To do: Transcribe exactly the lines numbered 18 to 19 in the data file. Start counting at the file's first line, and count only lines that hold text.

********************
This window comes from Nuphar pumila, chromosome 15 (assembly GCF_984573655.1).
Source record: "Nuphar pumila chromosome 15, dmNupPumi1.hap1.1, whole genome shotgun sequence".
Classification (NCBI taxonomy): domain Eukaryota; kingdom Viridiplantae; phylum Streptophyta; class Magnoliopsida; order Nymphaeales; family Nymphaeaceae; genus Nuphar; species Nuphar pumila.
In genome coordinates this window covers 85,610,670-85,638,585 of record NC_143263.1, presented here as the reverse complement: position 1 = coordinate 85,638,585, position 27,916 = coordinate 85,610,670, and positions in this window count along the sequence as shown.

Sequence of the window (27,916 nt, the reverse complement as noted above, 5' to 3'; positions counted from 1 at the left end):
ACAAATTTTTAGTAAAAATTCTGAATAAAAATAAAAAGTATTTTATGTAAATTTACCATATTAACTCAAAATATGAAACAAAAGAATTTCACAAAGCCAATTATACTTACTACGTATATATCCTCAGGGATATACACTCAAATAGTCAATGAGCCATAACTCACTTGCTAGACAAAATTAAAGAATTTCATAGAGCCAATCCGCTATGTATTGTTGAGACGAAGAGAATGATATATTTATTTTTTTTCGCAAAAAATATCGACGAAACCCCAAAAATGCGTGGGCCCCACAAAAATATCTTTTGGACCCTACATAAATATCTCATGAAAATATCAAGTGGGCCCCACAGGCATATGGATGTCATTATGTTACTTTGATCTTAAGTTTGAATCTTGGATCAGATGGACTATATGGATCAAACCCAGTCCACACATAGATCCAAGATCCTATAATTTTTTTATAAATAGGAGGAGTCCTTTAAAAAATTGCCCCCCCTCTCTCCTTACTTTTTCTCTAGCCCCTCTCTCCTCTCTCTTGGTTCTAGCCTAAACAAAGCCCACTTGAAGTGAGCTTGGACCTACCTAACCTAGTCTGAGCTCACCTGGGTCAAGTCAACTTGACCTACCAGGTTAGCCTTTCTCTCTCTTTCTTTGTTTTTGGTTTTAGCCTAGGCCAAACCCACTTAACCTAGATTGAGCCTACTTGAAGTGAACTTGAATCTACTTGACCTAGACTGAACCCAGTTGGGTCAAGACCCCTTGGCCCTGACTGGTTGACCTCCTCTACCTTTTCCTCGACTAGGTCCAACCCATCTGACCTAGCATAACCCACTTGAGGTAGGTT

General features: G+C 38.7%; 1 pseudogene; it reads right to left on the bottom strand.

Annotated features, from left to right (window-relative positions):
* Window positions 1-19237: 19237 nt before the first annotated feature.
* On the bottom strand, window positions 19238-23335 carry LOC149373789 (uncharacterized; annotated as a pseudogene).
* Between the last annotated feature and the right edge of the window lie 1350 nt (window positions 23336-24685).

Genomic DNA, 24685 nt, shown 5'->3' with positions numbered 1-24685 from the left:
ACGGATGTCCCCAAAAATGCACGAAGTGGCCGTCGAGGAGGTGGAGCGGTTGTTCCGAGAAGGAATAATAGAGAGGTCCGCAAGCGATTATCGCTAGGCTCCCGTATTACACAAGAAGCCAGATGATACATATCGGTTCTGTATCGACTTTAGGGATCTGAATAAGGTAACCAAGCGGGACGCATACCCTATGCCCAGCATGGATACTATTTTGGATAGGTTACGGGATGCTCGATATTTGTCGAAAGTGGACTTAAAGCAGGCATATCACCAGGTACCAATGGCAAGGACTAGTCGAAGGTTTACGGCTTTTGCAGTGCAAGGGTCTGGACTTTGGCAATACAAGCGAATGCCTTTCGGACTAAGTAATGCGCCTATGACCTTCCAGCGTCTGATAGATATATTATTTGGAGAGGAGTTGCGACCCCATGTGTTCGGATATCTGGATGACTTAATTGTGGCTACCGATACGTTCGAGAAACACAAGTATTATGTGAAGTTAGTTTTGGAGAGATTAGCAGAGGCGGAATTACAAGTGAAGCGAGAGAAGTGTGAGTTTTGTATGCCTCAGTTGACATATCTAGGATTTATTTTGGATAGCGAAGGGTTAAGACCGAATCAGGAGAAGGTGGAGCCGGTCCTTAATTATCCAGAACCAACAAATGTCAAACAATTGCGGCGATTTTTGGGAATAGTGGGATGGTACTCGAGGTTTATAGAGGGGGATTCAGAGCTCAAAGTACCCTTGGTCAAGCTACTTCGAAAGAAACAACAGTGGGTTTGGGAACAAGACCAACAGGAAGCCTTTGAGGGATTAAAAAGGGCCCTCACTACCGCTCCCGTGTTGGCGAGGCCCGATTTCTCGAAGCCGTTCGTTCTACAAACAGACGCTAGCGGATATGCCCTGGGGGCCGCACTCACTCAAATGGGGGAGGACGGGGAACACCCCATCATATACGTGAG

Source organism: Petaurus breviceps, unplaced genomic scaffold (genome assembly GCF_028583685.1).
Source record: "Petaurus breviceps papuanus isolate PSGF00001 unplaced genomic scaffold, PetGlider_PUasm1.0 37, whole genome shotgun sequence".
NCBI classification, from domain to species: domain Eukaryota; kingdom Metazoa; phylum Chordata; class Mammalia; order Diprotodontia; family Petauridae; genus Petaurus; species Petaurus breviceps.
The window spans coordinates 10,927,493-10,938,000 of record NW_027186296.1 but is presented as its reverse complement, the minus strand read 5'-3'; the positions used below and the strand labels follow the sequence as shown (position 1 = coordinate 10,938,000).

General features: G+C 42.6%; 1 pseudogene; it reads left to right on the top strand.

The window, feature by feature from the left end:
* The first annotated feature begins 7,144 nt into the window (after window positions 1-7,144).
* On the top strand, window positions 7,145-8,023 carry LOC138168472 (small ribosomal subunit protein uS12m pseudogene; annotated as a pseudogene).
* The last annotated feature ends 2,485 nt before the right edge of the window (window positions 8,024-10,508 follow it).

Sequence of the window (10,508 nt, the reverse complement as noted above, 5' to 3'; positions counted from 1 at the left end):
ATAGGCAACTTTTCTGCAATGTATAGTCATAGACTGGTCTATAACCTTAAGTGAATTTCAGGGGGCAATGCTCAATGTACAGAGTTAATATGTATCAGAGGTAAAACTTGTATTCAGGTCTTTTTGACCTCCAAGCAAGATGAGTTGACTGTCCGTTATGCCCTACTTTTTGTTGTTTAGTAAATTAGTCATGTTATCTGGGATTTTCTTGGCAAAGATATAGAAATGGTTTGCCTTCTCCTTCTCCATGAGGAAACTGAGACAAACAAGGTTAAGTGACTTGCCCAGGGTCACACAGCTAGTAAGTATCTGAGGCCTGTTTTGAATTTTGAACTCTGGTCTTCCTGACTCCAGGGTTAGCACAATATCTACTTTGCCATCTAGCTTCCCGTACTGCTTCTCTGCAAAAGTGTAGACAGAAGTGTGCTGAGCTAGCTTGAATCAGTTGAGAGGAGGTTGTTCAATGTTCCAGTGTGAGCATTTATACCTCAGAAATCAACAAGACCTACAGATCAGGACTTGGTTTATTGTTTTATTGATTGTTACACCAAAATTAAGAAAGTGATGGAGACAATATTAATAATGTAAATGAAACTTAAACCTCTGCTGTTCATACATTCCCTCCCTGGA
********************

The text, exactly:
General features: G+C 42.6%; 1 pseudogene; it reads left to right on the top strand.

The window, feature by feature from the left end: